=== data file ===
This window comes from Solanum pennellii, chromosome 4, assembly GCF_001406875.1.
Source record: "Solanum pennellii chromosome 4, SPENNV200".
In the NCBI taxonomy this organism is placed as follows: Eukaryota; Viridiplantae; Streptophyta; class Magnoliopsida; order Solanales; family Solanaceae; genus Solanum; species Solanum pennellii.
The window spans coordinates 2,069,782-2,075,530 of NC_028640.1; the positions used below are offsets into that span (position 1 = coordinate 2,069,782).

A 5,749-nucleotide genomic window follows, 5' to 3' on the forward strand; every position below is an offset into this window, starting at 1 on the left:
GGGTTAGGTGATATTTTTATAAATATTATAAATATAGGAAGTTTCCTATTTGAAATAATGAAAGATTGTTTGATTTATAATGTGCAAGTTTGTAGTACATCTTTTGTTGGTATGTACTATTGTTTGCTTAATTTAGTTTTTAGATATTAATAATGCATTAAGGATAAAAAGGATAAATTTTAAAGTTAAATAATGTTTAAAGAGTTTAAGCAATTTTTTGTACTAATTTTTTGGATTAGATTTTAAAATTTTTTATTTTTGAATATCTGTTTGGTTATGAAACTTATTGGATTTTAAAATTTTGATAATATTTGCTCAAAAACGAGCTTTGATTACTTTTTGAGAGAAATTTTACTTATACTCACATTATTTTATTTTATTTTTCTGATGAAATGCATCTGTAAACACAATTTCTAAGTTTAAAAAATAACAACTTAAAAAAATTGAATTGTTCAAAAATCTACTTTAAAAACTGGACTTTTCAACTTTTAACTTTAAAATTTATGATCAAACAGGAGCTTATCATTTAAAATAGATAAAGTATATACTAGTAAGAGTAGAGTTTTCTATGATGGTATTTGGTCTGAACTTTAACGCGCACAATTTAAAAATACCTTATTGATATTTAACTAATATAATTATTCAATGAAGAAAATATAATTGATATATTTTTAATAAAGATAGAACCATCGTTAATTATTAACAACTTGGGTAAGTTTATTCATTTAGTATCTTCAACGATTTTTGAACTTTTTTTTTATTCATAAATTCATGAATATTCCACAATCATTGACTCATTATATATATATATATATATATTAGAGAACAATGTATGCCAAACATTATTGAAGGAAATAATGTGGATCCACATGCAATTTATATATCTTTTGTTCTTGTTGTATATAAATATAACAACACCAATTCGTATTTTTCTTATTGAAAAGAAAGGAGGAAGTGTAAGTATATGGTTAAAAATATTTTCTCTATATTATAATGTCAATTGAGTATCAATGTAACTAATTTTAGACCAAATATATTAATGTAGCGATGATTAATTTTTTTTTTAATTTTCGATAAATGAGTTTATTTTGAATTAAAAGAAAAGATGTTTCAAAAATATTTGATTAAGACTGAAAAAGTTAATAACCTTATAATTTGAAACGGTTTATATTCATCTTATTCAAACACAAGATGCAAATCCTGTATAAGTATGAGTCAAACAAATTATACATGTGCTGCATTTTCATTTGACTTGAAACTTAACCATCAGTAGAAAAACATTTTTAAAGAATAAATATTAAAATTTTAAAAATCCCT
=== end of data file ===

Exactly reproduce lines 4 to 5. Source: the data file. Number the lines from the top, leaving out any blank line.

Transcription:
The window spans coordinates 2,069,782-2,075,530 of NC_028640.1; the positions used below are offsets into that span (position 1 = coordinate 2,069,782).

A 5,749-nucleotide genomic window follows, 5' to 3' on the forward strand; every position below is an offset into this window, starting at 1 on the left: